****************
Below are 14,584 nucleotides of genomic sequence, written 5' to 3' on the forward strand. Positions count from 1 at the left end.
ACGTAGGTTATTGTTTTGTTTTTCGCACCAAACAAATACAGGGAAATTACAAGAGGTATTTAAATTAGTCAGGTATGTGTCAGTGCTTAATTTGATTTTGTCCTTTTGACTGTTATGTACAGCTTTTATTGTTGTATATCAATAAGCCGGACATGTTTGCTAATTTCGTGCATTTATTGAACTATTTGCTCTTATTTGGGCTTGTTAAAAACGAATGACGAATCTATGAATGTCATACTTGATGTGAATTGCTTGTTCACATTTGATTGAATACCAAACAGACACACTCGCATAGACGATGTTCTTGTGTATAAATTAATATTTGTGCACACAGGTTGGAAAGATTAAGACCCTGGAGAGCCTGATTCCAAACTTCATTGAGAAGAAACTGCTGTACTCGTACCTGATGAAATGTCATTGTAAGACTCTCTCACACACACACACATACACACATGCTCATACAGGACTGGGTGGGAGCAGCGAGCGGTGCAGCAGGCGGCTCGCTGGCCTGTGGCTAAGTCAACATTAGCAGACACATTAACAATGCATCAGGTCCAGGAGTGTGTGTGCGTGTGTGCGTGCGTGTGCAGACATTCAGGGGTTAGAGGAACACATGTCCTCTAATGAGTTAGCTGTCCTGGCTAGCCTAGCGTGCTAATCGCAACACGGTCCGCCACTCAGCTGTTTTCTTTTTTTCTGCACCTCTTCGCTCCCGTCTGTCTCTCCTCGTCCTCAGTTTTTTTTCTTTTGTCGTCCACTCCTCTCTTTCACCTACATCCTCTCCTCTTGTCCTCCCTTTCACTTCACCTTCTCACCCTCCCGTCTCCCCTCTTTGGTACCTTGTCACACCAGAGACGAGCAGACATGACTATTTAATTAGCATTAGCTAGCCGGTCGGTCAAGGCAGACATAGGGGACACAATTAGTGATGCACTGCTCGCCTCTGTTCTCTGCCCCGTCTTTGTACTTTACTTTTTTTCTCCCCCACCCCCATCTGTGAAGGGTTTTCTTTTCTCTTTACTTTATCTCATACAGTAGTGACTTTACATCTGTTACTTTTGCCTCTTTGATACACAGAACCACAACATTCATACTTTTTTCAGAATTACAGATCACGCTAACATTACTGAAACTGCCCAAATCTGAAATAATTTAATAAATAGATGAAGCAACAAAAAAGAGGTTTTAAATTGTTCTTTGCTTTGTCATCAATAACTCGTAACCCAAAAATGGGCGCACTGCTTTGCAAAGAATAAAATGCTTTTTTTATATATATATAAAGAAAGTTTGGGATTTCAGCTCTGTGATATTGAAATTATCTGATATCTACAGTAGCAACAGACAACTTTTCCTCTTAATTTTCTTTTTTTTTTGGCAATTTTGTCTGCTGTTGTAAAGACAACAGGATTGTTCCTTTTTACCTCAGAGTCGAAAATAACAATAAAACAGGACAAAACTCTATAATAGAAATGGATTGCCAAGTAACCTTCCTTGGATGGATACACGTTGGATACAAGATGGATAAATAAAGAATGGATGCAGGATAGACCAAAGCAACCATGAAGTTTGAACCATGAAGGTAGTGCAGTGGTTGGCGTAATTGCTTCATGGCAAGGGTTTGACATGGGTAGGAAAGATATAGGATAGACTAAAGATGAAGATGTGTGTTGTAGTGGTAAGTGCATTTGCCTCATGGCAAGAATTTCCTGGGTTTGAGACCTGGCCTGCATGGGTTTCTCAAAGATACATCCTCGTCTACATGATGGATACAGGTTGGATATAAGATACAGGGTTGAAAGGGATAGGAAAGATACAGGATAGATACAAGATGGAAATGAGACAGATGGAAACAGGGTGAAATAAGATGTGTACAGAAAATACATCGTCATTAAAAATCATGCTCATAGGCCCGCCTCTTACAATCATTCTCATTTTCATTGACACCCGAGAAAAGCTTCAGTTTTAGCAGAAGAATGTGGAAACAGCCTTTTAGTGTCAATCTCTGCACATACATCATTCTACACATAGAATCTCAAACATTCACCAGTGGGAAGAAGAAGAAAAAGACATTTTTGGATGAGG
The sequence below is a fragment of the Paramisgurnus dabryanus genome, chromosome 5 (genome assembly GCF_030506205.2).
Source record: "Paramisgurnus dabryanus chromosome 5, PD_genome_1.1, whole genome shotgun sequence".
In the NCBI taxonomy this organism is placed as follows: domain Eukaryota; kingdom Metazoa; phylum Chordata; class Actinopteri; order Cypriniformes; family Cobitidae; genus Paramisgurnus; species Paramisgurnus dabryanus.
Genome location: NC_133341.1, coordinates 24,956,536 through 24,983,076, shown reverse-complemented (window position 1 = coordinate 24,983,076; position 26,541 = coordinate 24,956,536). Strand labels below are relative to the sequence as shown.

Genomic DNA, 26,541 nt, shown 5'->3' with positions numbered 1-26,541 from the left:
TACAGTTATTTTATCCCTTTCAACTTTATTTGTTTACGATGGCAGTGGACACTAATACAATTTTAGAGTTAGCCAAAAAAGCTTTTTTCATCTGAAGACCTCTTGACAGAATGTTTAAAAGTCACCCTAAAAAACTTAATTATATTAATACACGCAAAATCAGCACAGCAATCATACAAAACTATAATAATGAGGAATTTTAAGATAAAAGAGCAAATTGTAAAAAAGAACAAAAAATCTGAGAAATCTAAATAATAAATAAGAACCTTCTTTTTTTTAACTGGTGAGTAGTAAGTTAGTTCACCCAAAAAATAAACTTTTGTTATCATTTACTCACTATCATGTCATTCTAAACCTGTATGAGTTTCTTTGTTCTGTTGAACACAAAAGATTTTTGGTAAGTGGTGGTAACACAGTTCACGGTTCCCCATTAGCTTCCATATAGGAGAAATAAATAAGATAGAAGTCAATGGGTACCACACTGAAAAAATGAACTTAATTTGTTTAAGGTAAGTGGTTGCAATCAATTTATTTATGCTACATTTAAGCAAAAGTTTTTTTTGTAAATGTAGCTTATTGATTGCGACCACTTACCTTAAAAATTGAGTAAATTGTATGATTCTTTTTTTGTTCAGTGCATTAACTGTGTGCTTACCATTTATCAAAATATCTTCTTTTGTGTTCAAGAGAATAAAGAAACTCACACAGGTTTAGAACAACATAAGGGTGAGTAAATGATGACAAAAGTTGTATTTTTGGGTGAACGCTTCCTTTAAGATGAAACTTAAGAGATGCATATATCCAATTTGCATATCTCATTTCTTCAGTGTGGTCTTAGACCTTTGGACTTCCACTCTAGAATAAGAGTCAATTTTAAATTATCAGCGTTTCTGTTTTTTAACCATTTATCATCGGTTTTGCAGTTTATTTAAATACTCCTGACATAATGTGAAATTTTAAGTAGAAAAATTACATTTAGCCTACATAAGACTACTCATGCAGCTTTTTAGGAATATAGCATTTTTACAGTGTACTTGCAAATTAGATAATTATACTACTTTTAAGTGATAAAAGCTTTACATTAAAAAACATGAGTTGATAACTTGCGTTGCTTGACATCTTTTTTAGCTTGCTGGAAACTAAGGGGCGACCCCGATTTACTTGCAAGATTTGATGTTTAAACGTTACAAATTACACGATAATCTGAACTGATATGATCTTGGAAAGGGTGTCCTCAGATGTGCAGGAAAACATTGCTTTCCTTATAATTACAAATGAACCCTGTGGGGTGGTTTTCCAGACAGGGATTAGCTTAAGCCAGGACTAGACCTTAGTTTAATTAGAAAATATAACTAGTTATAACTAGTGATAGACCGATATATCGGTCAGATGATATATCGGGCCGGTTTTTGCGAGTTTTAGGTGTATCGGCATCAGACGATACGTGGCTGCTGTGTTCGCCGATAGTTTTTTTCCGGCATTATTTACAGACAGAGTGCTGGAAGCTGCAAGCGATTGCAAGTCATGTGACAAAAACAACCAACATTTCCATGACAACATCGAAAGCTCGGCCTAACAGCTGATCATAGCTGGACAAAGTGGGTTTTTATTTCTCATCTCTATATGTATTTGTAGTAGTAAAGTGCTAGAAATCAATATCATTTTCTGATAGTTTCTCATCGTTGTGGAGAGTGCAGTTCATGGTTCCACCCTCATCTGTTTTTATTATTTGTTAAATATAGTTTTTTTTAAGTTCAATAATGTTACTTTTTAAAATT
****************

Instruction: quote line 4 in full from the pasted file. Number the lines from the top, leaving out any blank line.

Source record: "Paramisgurnus dabryanus chromosome 5, PD_genome_1.1, whole genome shotgun sequence".